Katz said in a statement that she was introduced to the game by her college-aged kids and called Catan “a vivid, visual, exciting and timeless world with classic themes that resonate today.” More than 22 million versions of Settlers have been sold, and downloads have topped 1.6 billion.

[Deadline]

 

TIME celebrities

Mo’Nique: I Was ‘Blackballed’ After Oscar Win

Actress and comedian opens up about not receiving major roles recently

Mo’Nique hasn’t appeared in any major films since 2010, when she received an Academy Award for her role in Precious, and the actress now says she has an idea why.

In a recent interview with The Hollywood Reporter, Mo’Nique recalls a conversation months ago with producer and director Lee Daniels. “And he said to me, ‘Mo’Nique, you’ve been blackballed,’” the comedian says. “And I said, ‘I’ve been blackballed? Why have I been blackballed?’ And he said, ‘Because you didn’t play the game.’”

Mo’Nique admits that offers for roles in many of Daniels’ productions, including the hit Fox show Empire, the film The Butler and an upcoming Richard Pryor biopic, didn’t come to fruition.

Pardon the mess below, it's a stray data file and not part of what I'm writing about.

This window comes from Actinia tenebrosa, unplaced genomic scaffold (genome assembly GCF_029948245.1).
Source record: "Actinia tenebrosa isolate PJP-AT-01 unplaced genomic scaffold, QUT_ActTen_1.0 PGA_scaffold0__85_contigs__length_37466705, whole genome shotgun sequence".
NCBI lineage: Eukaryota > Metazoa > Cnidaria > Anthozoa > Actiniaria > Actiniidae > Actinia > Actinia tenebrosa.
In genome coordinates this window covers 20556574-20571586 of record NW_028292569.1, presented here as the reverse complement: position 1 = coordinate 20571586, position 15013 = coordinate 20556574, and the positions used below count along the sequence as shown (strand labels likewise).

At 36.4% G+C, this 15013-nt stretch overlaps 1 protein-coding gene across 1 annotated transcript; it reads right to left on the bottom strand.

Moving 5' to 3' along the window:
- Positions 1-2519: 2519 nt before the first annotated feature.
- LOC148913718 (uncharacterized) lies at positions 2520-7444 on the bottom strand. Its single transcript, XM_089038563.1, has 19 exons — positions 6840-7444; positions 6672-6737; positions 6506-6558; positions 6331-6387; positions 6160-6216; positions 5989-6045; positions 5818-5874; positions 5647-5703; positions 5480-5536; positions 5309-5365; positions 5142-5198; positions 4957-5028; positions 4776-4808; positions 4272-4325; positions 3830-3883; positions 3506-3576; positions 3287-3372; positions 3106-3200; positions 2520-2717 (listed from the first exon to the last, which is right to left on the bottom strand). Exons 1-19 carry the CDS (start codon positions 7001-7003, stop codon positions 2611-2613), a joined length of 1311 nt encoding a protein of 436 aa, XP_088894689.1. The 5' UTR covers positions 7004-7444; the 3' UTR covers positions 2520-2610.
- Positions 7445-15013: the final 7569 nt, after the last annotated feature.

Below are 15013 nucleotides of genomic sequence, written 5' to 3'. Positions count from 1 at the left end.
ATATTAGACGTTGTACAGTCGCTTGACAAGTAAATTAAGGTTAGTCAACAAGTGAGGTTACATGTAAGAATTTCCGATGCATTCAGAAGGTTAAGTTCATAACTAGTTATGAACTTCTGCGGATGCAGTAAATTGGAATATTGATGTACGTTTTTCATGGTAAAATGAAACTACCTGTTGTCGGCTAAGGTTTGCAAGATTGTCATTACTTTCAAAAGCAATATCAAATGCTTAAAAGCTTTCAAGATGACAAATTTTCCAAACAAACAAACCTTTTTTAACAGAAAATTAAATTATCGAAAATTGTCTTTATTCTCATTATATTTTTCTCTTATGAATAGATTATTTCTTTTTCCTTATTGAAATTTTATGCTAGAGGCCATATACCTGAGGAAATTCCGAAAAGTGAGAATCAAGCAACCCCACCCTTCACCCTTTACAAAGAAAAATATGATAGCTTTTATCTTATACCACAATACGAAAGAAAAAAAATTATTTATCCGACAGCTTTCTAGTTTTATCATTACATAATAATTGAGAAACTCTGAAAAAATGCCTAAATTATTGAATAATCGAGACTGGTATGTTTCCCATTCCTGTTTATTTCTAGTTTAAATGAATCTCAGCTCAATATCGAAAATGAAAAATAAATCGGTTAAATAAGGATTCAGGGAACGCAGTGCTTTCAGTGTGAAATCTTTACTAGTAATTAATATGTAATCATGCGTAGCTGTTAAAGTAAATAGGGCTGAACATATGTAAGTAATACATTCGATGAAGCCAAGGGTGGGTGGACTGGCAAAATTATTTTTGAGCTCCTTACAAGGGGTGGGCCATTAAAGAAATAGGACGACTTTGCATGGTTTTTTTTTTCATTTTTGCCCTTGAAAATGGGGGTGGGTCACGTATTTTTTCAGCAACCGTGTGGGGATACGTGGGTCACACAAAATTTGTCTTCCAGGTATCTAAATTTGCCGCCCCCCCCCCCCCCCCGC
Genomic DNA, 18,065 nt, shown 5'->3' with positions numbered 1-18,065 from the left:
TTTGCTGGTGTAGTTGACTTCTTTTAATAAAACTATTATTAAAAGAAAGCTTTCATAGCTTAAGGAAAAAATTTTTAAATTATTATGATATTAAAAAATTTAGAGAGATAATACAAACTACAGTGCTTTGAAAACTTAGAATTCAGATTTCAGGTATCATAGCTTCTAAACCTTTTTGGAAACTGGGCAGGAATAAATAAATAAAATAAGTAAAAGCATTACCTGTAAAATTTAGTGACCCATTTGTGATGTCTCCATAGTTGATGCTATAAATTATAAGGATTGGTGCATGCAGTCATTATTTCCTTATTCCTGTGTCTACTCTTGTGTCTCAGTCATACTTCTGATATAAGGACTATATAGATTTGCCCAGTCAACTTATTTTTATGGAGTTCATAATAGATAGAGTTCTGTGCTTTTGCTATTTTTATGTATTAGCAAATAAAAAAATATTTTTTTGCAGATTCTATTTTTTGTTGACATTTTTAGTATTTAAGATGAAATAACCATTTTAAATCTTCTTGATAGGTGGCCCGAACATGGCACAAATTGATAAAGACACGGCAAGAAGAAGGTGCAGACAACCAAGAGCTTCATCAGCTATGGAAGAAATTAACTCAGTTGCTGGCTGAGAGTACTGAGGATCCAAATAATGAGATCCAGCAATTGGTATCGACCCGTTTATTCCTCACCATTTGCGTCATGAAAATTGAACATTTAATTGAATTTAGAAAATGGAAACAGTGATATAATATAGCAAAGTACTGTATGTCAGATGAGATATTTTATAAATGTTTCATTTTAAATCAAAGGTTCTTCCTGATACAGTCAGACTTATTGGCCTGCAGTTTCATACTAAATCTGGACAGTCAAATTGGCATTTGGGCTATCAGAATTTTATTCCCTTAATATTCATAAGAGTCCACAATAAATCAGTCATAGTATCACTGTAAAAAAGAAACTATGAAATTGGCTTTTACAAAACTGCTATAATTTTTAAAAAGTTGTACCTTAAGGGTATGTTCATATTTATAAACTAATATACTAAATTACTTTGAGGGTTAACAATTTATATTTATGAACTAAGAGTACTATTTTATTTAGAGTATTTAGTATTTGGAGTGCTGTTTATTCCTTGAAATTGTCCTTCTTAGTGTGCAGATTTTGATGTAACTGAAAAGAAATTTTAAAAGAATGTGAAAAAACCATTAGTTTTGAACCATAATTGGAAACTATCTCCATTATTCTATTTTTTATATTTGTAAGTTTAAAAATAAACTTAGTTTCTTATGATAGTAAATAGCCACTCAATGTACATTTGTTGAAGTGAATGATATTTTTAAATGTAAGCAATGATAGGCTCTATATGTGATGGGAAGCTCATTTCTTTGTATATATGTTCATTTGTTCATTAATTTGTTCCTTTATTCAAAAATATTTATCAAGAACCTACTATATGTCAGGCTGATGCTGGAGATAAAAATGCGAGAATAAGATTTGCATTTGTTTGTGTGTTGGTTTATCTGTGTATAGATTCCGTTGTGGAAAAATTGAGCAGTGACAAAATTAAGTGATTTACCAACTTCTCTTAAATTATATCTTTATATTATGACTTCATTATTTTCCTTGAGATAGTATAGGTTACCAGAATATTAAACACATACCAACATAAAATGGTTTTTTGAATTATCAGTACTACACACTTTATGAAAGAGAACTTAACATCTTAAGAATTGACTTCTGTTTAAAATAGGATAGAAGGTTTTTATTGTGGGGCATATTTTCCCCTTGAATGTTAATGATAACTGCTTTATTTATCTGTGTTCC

The actress didn’t go on the traditional media circuit ahead of her win, which she noted during her acceptance speech. In a statement to THR, Daniels said that although he considers Mo’Nique a friend, “her demands through Precious were not always in line with the campaign. This soured her relationship with the Hollywood community.”

The comedian had a response to those who claim she’s tough to work with, too: “Whoever those people are who say, ‘Mo’Nique is difficult,’ those people are either heartless, ruthless or treat people like they’re worthless. And that’s unacceptable.”

[THR]

TIME Food & Drink

Chipotle Not Worried That Your Burrito Is a Total Calorie Bomb

“People can pick and choose exactly what―and how much―they eat,” a spokesman says

Chipotle isn’t about to invest in skinny burritos.

A spokesman for the chain of Mexican restaurants on Thursday waved off a recent New York Times feature that examined the nutritional value of a typical meal at the fast-casual mainstay and found a meal can cost up to 1,070 calories.